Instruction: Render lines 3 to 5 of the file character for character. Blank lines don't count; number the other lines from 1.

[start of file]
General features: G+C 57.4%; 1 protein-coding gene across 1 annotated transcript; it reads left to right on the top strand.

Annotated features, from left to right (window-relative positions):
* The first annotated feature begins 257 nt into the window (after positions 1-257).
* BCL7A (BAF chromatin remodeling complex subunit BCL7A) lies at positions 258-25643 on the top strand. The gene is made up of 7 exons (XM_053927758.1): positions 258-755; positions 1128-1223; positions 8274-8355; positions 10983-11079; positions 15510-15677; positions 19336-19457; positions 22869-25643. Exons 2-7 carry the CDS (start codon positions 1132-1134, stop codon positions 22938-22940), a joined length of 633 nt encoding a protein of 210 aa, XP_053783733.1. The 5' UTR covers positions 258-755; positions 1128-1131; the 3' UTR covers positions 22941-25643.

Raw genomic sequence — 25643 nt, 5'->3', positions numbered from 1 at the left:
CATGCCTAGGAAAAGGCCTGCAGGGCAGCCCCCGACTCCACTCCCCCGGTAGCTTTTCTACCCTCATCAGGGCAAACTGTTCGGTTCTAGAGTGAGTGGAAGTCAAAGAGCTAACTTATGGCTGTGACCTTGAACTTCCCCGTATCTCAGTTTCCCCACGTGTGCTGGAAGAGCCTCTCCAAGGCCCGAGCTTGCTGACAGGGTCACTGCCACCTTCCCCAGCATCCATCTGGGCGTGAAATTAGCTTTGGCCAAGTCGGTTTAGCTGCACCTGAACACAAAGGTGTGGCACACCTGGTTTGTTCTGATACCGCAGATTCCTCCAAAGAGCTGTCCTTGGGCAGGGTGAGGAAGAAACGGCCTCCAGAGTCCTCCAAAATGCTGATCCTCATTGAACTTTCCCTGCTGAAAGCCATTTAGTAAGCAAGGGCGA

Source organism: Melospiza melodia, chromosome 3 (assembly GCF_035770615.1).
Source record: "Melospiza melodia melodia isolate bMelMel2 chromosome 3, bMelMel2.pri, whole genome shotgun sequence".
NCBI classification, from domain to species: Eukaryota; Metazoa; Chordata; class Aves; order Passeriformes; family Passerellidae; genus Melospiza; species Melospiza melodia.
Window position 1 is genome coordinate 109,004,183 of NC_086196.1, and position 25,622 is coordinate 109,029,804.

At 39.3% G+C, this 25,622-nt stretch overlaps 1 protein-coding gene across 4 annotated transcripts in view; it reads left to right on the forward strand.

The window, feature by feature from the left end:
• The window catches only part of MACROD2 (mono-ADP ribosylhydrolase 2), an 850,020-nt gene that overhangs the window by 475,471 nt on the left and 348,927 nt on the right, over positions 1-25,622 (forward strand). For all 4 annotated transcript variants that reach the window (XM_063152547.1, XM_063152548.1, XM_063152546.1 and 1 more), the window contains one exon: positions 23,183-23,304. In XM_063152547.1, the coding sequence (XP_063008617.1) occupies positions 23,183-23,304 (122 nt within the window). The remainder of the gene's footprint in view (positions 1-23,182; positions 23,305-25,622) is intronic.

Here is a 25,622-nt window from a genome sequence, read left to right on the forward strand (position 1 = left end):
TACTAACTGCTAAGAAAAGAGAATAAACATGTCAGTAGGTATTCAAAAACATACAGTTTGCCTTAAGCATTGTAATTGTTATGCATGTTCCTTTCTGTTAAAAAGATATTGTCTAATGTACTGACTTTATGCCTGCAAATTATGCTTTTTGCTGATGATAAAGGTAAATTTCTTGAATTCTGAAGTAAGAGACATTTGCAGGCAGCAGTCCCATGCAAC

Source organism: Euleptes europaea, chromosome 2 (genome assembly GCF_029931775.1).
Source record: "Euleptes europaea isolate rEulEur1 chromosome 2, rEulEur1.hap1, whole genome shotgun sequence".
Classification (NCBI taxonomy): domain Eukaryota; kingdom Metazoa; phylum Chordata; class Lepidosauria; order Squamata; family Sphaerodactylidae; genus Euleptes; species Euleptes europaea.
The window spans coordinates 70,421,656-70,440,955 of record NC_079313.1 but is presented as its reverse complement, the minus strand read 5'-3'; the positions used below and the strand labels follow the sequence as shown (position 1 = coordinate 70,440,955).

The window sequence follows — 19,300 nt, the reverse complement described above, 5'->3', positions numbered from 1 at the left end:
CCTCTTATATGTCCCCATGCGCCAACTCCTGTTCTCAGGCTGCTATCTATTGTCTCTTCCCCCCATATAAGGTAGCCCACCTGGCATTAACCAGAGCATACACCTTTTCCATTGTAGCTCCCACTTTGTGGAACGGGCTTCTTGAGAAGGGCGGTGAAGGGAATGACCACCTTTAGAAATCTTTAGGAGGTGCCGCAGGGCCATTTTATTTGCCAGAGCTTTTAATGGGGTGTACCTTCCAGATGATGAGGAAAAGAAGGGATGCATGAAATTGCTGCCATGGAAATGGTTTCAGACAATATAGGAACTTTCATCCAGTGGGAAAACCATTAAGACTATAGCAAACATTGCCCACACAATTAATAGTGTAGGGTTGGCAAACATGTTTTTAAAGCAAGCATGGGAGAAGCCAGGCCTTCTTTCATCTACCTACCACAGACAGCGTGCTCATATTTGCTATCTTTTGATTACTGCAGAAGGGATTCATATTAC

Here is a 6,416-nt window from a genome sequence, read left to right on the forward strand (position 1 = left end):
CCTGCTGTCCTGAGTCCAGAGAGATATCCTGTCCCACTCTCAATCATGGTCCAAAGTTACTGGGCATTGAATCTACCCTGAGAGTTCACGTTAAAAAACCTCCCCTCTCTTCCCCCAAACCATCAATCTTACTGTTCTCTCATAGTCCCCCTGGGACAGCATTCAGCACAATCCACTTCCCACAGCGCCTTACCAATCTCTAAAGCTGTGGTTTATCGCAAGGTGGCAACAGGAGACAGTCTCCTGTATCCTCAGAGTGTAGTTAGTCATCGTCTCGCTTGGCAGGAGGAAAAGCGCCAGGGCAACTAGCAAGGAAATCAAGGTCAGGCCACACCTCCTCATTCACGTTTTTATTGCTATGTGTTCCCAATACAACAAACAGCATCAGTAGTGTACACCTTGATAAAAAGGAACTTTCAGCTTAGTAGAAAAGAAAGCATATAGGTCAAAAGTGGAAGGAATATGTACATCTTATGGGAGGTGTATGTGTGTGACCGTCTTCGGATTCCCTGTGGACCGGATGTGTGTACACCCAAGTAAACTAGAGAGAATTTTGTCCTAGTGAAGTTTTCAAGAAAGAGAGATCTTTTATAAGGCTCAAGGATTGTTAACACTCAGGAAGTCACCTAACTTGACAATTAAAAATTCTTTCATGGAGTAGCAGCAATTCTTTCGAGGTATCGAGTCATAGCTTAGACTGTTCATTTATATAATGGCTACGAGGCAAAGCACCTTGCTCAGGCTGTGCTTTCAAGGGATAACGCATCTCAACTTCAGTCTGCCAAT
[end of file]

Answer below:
* The first annotated feature begins 257 nt into the window (after positions 1-257).
* BCL7A (BAF chromatin remodeling complex subunit BCL7A) lies at positions 258-25643 on the top strand. The gene is made up of 7 exons (XM_053927758.1): positions 258-755; positions 1128-1223; positions 8274-8355; positions 10983-11079; positions 15510-15677; positions 19336-19457; positions 22869-25643. Exons 2-7 carry the CDS (start codon positions 1132-1134, stop codon positions 22938-22940), a joined length of 633 nt encoding a protein of 210 aa, XP_053783733.1. The 5' UTR covers positions 258-755; positions 1128-1131; the 3' UTR covers positions 22941-25643.

Raw genomic sequence — 25643 nt, 5'->3', positions numbered from 1 at the left: